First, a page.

The game does a fine job of encouraging players to try out multiple suits, and you’ll likely settle on at least one favorite in each role. That’s something you’ll want to do, too, as team composition is of vital importance in Exoprimal. Thankfully, you’re able to switch to a different Exosuit at any time during a match. One too many Assault suits on your team? Just a couple button presses can have you hopping into a Tank or Support in no time.
I’m personally a huge fan of Barrage, whose grenade launcher and explosive mines can immolate dinos for damage-over-time. When I need to switch, I’ll either opt for Murasame (a sword-wielding Tank with a powerful counter) or Witchdoctor (the game’s pure area-of-effect healer). And because each Exosuit is relatively easy to get to grips with, switching is never a pain, nor does it leave me at a disadvantage outside of the built-in time it takes to actively change suits. If you handle this between rounds, though, you’ll have just enough time.
The Exosuits really are the stars of the show. Each feel entirely unique, and the experimentation phase of finding your favorites is some of the most fun we had during our playtime with Exoprimal.
What’s particularly brilliant about the Exosuits is just how satisfying each is to play. Every suit has at least one ability that you’ll look forward to coming off of cooldown. For example, Roadblock’s stance visibly shifts as he attempts to hold off the hordes with his shield. Then, swatting them into the distance with a shield bash never ever gets old. Similarly, seeing Deadeye’s grenades blast dinos into every possible direction always manages to put a smirk across my face.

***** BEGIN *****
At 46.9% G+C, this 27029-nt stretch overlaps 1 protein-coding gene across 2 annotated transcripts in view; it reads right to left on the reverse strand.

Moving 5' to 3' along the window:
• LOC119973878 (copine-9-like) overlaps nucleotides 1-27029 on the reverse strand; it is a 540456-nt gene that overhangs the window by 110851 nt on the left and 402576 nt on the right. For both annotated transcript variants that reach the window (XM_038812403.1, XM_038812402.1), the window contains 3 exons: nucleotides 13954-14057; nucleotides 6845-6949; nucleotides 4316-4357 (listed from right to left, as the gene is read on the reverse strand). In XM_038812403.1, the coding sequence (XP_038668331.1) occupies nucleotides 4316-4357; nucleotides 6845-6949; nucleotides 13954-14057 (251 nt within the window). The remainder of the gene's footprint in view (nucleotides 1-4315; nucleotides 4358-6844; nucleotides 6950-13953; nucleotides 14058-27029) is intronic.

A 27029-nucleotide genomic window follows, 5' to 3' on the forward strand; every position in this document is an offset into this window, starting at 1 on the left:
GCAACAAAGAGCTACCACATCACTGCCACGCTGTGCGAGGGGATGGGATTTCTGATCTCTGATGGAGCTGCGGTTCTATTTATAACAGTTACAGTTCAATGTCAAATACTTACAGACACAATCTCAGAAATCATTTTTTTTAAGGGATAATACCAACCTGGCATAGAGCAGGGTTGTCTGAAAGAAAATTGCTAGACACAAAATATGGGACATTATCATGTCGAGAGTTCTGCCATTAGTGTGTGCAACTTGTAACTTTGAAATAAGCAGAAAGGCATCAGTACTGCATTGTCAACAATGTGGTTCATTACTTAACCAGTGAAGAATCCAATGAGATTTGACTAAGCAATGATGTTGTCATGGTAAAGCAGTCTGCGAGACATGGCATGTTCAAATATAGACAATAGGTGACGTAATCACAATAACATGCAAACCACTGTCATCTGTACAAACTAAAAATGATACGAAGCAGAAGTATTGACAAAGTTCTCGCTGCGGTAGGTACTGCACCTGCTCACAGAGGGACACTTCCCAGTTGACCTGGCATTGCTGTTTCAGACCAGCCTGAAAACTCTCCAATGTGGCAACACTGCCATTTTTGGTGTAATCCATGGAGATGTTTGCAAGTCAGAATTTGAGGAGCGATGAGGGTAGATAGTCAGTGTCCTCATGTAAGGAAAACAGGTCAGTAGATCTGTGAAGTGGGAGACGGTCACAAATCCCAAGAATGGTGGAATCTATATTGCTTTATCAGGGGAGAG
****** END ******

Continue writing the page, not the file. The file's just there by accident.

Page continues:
Supports aren’t left out of this feeling, either. Skywave’s ability to hover high in the air, dropping both heals and damaging abilities from above, lends a strong feeling of control over the battlefield. Nimbus’s warp skill can also heal the immediate area you teleport to, which is a tricky skill to master, but one that feels especially rewarding as a result.
Exosuits can be further customized with Modules and cosmetics, but these feel largely uninspiring. Modules provide minor stat boosts and a handful are unique to each suit. These unique modules are especially worth slotting into your suits, as they can significantly impact how they play. A favorite of mine is a Barrage module that instantly reloads his weapon when performing a dodge. Another, for Zephyr, shortens his cooldowns when his combo ender is executed with a timed button press. These are the kinds of modules I’d love to see more of in future updates, as there’s real potential for player expression and customizable playstyles here.